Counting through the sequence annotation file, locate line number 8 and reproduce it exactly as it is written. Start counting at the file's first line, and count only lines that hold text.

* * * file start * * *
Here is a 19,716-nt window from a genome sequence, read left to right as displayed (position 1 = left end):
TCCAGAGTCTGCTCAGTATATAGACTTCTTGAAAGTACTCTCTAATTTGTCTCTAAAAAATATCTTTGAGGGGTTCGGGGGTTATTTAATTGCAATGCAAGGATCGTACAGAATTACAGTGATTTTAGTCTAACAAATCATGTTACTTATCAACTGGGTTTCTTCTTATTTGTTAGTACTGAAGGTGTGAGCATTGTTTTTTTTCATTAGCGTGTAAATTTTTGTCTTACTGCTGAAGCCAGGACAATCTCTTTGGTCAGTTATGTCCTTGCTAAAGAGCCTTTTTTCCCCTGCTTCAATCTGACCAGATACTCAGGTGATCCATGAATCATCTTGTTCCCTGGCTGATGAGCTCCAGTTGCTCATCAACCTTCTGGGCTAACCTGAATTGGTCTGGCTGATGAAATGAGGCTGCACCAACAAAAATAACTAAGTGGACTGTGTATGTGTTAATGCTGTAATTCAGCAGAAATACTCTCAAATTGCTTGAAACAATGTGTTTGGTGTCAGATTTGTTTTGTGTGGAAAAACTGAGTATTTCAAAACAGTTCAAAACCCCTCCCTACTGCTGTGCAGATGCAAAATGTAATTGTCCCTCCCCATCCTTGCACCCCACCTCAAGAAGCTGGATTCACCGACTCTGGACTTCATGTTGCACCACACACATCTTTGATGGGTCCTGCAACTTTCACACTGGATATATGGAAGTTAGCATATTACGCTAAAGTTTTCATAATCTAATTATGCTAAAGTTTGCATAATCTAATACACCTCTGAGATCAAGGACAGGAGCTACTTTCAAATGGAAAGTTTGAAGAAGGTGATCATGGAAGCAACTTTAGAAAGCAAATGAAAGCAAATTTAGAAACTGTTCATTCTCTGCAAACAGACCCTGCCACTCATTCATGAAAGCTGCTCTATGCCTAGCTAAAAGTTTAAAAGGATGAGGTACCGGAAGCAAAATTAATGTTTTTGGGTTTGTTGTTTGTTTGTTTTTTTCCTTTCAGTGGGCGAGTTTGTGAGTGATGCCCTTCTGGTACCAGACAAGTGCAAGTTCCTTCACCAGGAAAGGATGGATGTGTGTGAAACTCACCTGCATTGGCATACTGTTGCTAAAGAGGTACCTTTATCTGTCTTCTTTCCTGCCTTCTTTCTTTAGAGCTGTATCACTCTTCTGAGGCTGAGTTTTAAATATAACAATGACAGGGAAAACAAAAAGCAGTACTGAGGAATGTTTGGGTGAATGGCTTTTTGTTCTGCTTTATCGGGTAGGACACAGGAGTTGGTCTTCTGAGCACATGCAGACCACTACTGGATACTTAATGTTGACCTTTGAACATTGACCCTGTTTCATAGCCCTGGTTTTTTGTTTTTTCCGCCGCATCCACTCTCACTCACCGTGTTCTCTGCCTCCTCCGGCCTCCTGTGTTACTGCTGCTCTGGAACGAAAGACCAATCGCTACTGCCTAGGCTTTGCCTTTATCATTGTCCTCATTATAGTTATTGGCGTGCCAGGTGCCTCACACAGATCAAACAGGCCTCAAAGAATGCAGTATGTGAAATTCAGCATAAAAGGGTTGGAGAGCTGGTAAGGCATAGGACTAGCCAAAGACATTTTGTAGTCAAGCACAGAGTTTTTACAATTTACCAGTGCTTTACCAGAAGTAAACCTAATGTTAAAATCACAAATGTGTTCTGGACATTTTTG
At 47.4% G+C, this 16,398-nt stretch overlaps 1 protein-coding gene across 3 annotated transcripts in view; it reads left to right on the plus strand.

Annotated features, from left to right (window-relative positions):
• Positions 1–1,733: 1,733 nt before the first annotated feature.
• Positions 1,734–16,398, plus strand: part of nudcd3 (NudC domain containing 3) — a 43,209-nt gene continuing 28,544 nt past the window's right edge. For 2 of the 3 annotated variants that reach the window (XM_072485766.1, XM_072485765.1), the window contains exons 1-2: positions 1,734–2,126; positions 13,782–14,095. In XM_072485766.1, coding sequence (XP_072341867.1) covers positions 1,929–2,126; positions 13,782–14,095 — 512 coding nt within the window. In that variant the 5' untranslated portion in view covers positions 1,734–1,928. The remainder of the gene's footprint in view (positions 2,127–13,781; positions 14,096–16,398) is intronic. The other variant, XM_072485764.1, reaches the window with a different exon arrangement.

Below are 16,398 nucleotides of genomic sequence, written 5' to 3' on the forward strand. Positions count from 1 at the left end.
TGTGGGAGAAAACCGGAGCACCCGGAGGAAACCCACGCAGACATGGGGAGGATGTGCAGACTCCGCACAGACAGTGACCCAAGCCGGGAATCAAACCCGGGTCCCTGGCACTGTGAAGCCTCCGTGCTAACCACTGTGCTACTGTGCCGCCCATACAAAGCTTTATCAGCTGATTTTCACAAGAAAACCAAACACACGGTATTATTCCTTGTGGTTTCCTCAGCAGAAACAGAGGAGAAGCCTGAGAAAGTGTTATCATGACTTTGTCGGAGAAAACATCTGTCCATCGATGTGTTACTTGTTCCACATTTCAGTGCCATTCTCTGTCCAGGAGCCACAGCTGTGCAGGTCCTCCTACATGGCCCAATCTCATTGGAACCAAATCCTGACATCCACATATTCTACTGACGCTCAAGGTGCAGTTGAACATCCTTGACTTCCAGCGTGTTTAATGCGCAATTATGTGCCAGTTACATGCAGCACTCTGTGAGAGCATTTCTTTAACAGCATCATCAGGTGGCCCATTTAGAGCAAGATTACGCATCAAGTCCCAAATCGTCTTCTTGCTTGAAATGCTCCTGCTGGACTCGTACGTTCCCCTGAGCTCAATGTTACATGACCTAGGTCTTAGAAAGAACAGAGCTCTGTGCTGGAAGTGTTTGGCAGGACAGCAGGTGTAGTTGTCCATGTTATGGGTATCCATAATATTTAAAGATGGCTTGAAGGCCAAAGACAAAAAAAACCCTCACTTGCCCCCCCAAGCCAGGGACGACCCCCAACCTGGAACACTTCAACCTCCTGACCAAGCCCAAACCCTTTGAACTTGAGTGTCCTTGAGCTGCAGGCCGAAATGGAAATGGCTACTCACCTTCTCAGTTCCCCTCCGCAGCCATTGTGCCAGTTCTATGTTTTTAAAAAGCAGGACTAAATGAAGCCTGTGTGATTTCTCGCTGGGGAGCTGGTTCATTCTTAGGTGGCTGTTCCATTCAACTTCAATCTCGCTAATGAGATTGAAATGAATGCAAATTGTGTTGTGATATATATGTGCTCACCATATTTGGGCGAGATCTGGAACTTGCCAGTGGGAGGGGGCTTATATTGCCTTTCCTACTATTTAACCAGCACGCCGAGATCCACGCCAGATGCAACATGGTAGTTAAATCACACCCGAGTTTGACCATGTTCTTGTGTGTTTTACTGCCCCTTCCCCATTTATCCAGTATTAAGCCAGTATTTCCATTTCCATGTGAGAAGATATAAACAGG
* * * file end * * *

TGTGGGAGAAAACCGGAGCACCCGGAGGAAACCCACGCAGACATGGGGAGGATGTGCAGACTCCGCACAGACAGTGACCCAAGCCGGGAATCAAACCCGGGTCCCTGGCACTGTGAAGCCTCCGTGCTAACCACTGTGCTACTGTGCCGCCCATACAAAGCTTTATCAGCTGATTTTCACAAGAAAACCAAACACACGGTATTATTCCTTGTGGTTTCCTCAGCAGAAACAGAGGAGAAGCCTGAGAAAGTGTTATCATGACTTTGTCGGAGAAAACATCTGTCCATCGATGTGTTACTTGTTCCACATTTCAGTGCCATTCTCTGTCCAGGAGCCACAGCTGTGCAGGTCCTCCTACATGGCCCAATCTCATTGGAACCAAATCCTGACATCCACATATTCTACTGACGCTCAAGGTGCAGTTGAACATCCTTGACTTCCAGCGTGTTTAATGCGCAATTATGTGCCAGTTACATGCAGCACTCTGTGAGAGCATTTCTTTAACAGCATCATCAGGTGGCCCATTTAGAGCAAGATTACGCATCAAGTCCCAAATCGTCTTCTTGCTTGAAATGCTCCTGCTGGACTCGTACGTTCCCCTGAGCTCAATGTTACATGACCTAGGTCTTAGAAAGAACAGAGCTCTGTGCTGGAAGTGTTTGGCAGGACAGCAGGTGTAGTTGTCCATGTTATGGGTATCCATAATATTTAAAGATGGCTTGAAGGCCAAAGACAAAAAAAACCCTCACTTGCCCCCCCAAGCCAGGGACGACCCCCAACCTGGAACACTTCAACCTCCTGACCAAGCCCAAACCCTTTGAACTTGAGTGTCCTTGAGCTGCAGGCCGAAATGGAAATGGCTACTCACCTTCTCAGTTCCCCTCCGCAGCCATTGTGCCAGTTCTATGTTTTTAAAAAGCAGGACTAAATGAAGCCTGTGTGATTTCTCGCTGGGGAGCTGGTTCATTCTTAGGTGGCTGTTCCATTCAACTTCAATCTCGCTAATGAGATTGAAATGAATGCAAATTGTGTTGTGATATATATGTGCTCACCATATTTGGGCGAGATCTGGAACTTGCCAGTGGGAGGGGGCTTATATTGCCTTTCCTACTATTTAACCAGCACGCCGAGATCCACGCCAGATGCAACATGGTAGTTAAATCACACCCGAGTTTGACCATGTTCTTGTGTGTTTTACTGCCCCTTCCCCATTTATCCAGTATTAAGCCAGTATTTCCATTTCCATGTGAGAAGATATAAACAGG